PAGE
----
Hitchens was a remarkable figure, a sharp and often dazzling writer, and -- although we never met him -- we are told that his conversation was sharper and yet more dazzling, even (or perhaps especially) after a few drinks. We regret that we will never have the opportunity to find out for ourselves.
Here, for the record, is a taste of Hitchens on George W. Bush:
He's unusually incurious, abnormally unintelligent, amazingly inarticulate, fantastically uncultured, extraordinarily uneducated, and apparently quite proud of all these things.
We wish we'd said that. And yet despite this, Hitchens was a vocal supporter of the Iraq invasion, a position which cost him some friends:
It led to him being accused of betrayal: one former friend called him "a lying, opportunistic, cynical contrarian", another "a drink-sodden ex-Trotskyist popinjay".
Surely it is unfair to call him cynical or opportunistic. Hitchens had come so see "Islamofascism" -- his coinage, if we recall correctly -- as the great challenge of the day, comparable to the struggle against Hitler and Mussolini. In this, we disagree not about the challenge but only about how best and most effectively to meet it.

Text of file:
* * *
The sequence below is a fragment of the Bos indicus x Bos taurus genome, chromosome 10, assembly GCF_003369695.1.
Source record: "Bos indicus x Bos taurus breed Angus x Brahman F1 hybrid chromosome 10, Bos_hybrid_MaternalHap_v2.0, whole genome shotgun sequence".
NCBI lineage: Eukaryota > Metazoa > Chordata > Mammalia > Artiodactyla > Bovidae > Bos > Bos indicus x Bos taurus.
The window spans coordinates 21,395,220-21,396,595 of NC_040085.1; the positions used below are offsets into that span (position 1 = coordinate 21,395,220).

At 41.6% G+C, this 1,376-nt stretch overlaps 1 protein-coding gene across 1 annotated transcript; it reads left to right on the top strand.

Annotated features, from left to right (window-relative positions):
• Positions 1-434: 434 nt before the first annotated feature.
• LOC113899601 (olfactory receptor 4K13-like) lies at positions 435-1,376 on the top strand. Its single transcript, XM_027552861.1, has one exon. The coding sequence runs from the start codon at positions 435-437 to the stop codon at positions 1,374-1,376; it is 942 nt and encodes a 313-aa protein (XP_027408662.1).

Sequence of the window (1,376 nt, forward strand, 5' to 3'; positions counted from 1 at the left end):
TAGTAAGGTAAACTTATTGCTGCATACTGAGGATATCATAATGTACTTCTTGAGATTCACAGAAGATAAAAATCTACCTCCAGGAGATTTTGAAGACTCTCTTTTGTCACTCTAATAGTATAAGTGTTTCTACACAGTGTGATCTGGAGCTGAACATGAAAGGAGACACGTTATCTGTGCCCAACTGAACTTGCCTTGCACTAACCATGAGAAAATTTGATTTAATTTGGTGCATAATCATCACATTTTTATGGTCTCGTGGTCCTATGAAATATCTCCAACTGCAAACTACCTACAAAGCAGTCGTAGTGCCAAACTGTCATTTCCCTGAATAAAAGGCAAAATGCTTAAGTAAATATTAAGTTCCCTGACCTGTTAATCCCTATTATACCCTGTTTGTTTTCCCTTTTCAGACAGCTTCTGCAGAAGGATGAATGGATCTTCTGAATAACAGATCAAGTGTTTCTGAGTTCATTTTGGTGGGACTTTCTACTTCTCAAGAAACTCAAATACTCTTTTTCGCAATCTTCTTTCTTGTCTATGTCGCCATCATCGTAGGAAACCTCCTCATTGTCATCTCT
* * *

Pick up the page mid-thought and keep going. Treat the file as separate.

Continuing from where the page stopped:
We also disagreed, of course, about the matter of God. Even so, one has to admire lines like this one, from his bestseller on the subject:
I have been called arrogant in my time, and hope to earn the title again, but to claim that I am privy to the secrets of the universe and its creator — that's beyond my conceit.
The irony, of course, is that in the end he published more on the subject of God than we ever have, and spoke with no less conviction. Make of that what you will.
Needless to say, we disagreed with Hitchens on any number of topics, but then so did everybody else. He was professionally disagreeable; that was his vocation. He was a gadfly by trade, and a nearly unswattable one.